The bill implements the findings of the NSW Police Force’s review of the Security Industry Act in 2020, seeking to ensure the regulation of the security industry remains fit for purpose and strengthens resistance to organised crime infiltration. Changes range from introducing a tiered penalty system for breaches of security licence conditions under the Security Industry Act, to introducing new offences in this Act and the Tattoo Parlours Act, including those relating to altering, damaging or destroying records, providing false or misleading information, conspiracy, and more.
The bill passed the Council without amendment, with the second and third readings agreed to on the voices. It was then returned to the Assembly.
THREE COGNATE BILLS RELATING TO ORGANISED CRIME
The following ‘cognate bills’ were considered by the House on Thursday, as introduced by Parliamentary Secretary Taylor Martin on behalf of Minister Sarah Mitchell:
- Crimes Amendment (Money Laundering) Bill 2022
- Dedicated Encrypted Criminal Communication Device Prohibition Orders Bill 2022
- Law Enforcement (Powers and Responsibilities) Amendment (Digital Evidence Access Orders) Bill 2022.
Cognate bills are two or more bills that are related in subject matter, and that the Parliament agrees to package and consider together. In this case, the bills concerned the interrelated topics of money laundering, criminal communication devices and digital evidence access. Their amendments are intended to ensure that the state’s law enforcement agencies, including the NSW Police Force and the NSW Crime Commission, have the necessary tools to respond to serious and organised crime.
Each bill serves a specific purpose: The first targets loopholes in the Crimes Act 1900 that have been identified as failing to protect against modern laundering practices of organised crime groups; the second gives law enforcement agencies greater powers over communication devices modified by organised crime groups to avoid detection; and the third introduces digital evidence access orders, giving certain law enforcement officers the power to issue directions requiring a person to assist the officer to access a device holding evidence that is protected by passwords or other access restrictions.
After the second and third readings were agreed to on the voices, the cognate bills were returned without amendment to the Legislative Assembly, where they continued their journey to the Governor for assent.
CRIMES (ADMINISTRATION OF SENTENCES) AMENDMENT (NO BODY, NO PAROLE) BILL 2022
Parliamentary Secretary Peter Poulos introduced the Crimes (Administration of Sentences) Amendment (No Body, No Parole) Bill 2022 on behalf of Minister Natalie Ward. It amends the Crimes (Administration of Sentences) Act 1999 so that a parole order must not be made for an offender serving a term of imprisonment for a homicide offence, if the offender has not cooperated in locating the victim’s body or remains. The bill’s amendments reflect similar laws in other Australian jurisdictions.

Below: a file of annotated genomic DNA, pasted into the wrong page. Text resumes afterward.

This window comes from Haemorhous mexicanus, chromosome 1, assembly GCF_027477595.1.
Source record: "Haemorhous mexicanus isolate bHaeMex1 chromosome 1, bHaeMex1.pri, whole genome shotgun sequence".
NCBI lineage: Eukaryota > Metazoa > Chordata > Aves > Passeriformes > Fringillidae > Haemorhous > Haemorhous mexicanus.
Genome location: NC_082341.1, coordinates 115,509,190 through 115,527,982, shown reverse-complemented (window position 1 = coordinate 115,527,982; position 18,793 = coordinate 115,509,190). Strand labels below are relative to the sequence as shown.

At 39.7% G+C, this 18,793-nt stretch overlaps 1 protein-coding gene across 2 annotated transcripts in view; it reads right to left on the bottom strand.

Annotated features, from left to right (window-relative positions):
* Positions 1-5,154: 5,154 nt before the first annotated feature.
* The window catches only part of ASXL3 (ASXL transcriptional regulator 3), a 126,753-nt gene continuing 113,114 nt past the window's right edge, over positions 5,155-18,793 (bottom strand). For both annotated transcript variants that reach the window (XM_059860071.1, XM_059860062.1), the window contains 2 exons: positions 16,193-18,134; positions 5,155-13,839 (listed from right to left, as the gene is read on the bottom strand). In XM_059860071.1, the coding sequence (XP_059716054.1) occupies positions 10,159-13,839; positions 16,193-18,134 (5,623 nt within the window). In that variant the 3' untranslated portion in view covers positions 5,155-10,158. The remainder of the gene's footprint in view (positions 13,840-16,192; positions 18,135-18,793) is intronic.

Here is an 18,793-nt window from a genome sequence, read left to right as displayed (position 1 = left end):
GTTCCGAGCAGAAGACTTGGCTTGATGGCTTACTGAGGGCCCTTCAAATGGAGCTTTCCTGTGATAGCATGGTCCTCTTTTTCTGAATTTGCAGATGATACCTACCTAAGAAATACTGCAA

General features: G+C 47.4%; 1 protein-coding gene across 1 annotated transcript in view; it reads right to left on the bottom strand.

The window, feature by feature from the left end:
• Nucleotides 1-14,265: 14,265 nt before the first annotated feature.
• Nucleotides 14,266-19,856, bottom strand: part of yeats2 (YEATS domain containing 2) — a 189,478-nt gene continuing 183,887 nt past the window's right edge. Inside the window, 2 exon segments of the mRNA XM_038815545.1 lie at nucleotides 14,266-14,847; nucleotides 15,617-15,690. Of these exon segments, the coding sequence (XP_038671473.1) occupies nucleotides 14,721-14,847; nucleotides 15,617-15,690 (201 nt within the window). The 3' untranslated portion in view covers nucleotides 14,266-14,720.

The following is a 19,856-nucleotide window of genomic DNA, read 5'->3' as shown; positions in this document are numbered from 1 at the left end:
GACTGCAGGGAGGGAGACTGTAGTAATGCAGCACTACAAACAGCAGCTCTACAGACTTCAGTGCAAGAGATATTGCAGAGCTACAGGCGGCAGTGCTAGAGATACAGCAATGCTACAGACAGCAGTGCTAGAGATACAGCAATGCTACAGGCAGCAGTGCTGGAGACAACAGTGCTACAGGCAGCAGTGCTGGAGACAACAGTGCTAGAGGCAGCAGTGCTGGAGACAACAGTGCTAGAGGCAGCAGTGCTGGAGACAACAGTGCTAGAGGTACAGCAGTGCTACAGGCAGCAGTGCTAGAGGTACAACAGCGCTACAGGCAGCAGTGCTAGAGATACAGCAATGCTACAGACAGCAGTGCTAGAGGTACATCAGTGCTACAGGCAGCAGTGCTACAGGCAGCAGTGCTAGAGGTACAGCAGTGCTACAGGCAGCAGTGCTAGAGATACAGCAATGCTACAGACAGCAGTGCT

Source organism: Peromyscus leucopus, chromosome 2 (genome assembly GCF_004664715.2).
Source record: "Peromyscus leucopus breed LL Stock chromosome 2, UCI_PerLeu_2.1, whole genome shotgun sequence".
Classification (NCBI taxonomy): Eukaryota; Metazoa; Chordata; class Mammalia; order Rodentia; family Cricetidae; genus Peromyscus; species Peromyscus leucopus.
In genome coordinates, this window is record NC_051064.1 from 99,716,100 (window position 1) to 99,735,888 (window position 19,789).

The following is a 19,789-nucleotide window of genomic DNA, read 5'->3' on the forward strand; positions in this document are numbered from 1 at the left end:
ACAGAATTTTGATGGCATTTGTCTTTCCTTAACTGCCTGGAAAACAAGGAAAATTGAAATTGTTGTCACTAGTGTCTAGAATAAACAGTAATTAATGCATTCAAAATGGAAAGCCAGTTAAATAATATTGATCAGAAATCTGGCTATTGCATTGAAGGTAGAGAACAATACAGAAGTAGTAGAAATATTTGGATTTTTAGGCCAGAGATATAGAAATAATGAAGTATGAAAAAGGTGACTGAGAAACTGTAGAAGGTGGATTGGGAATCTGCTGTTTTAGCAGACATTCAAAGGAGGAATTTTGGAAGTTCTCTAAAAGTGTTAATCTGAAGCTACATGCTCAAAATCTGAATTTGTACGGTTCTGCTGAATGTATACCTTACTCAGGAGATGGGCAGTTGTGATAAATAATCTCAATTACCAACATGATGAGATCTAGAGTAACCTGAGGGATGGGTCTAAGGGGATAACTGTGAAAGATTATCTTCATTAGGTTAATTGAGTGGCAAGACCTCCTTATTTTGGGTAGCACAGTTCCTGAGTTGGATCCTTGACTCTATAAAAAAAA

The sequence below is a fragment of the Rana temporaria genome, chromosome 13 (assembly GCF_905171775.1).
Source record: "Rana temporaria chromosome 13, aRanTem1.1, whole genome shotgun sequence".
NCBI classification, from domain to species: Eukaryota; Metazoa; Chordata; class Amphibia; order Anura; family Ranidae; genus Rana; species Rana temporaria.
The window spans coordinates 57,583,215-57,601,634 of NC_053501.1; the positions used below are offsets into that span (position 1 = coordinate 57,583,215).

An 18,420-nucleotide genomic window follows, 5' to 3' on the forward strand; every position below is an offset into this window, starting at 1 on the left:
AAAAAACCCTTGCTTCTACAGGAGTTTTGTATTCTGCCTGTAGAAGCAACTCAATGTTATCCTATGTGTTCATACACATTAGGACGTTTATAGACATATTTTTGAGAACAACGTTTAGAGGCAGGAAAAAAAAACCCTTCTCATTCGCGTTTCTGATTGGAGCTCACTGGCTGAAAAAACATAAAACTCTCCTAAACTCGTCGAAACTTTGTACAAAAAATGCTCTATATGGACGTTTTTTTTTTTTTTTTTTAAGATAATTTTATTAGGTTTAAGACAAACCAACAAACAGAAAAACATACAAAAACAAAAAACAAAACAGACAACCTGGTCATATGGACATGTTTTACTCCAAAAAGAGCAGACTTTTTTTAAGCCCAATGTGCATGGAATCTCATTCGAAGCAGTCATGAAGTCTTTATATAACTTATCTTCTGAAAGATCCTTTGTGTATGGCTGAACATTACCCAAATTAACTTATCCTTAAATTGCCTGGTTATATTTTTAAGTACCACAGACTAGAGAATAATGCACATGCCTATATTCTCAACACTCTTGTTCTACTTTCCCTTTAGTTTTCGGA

With the second reading agreed to on the voices, the House resolved into committee of the whole, where Ms Sue Higginson (The Greens) moved eight amendments. The amendments were considered ‘in globo’ (all together) and were negatived on the voices.
The third reading of the bill was then agreed to and returned to the Legislative Assembly. Having passed both Houses of Parliament, it was ready to be forwarded to the Governor for assent.
CHILDCARE AND ECONOMIC OPPORTUNITY FUND BILL 2022
The final of nine bills introduced in the Council on Thursday, the Childcare and Economic Opportunity Fund Bill 2022 was introduced in the Council by Parliamentary Secretary Peter Poulos on behalf of Minister Damien Tudehope.
The bill establishes the NSW Childcare and Economic Opportunity Fund, and an associated Board to oversee its management and strategic direction. The Fund will be used to provide financial assistance related to the provision of childcare, particularly in areas where there are childcare supply shortages or there are higher barriers to participation in work either because of the affordability or accessibility of childcare services, or both. Key aims of the bill are to improve access to affordable care, and to support parents and carers in taking part in the workforce.
Further details can be found in the second reading speech, which appears in Hansard with members’ contributions to the second reading debate (with the second reading agreed to on the voices).
In committee of the whole:
- Nine amendments were moved by Ms Abigail Boyd on behalf of The Greens, with five agreed to on the voices and four negatived (three on the voices and one on division)
- Two amendments (found here and here) were moved by Mr Poulos on behalf of the Government, both agreed to on the voices
- One amendment was moved by the Hon Daniel Mookhey on behalf of the Opposition, negatived on the voices.
With the third reading agreed to, the bill was then forwarded to the Legislative Assembly for its consideration of the Legislative Council’s amendments.